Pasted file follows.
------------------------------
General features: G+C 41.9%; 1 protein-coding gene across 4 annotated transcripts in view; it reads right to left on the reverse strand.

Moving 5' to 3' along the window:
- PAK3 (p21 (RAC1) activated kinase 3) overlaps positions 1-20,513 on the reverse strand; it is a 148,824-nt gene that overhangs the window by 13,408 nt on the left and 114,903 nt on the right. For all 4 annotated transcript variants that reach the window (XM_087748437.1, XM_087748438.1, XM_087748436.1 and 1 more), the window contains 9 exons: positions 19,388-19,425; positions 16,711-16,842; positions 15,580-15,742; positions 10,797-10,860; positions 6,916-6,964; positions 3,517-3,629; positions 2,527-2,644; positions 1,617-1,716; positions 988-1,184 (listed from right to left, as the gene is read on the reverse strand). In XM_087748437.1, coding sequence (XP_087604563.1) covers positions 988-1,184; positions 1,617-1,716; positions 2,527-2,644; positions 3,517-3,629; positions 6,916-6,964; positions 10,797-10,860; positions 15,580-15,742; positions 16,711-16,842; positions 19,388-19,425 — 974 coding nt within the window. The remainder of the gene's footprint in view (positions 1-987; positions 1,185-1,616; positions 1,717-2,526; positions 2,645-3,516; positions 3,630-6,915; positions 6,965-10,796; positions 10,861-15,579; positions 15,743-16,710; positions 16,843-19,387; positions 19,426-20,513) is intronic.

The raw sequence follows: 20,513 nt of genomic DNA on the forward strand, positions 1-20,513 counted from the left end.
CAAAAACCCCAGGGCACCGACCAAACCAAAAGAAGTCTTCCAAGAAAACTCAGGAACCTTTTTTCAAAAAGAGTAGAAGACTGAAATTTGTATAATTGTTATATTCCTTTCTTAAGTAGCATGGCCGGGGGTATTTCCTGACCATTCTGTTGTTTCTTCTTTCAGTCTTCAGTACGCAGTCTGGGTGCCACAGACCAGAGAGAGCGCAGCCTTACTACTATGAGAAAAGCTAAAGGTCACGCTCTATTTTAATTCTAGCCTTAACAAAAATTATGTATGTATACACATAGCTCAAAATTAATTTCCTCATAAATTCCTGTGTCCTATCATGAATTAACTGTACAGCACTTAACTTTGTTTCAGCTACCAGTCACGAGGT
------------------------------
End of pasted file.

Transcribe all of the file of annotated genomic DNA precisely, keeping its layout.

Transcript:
General features: G+C 41.9%; 1 protein-coding gene across 4 annotated transcripts in view; it reads right to left on the reverse strand.

Moving 5' to 3' along the window:
- PAK3 (p21 (RAC1) activated kinase 3) overlaps positions 1-20,513 on the reverse strand; it is a 148,824-nt gene that overhangs the window by 13,408 nt on the left and 114,903 nt on the right. For all 4 annotated transcript variants that reach the window (XM_087748437.1, XM_087748438.1, XM_087748436.1 and 1 more), the window contains 9 exons: positions 19,388-19,425; positions 16,711-16,842; positions 15,580-15,742; positions 10,797-10,860; positions 6,916-6,964; positions 3,517-3,629; positions 2,527-2,644; positions 1,617-1,716; positions 988-1,184 (listed from right to left, as the gene is read on the reverse strand). In XM_087748437.1, coding sequence (XP_087604563.1) covers positions 988-1,184; positions 1,617-1,716; positions 2,527-2,644; positions 3,517-3,629; positions 6,916-6,964; positions 10,797-10,860; positions 15,580-15,742; positions 16,711-16,842; positions 19,388-19,425 — 974 coding nt within the window. The remainder of the gene's footprint in view (positions 1-987; positions 1,185-1,616; positions 1,717-2,526; positions 2,645-3,516; positions 3,630-6,915; positions 6,965-10,796; positions 10,861-15,579; positions 15,743-16,710; positions 16,843-19,387; positions 19,426-20,513) is intronic.

The raw sequence follows: 20,513 nt of genomic DNA on the forward strand, positions 1-20,513 counted from the left end.
CAAAAACCCCAGGGCACCGACCAAACCAAAAGAAGTCTTCCAAGAAAACTCAGGAACCTTTTTTCAAAAAGAGTAGAAGACTGAAATTTGTATAATTGTTATATTCCTTTCTTAAGTAGCATGGCCGGGGGTATTTCCTGACCATTCTGTTGTTTCTTCTTTCAGTCTTCAGTACGCAGTCTGGGTGCCACAGACCAGAGAGAGCGCAGCCTTACTACTATGAGAAAAGCTAAAGGTCACGCTCTATTTTAATTCTAGCCTTAACAAAAATTATGTATGTATACACATAGCTCAAAATTAATTTCCTCATAAATTCCTGTGTCCTATCATGAATTAACTGTACAGCACTTAACTTTGTTTCAGCTACCAGTCACGAGGT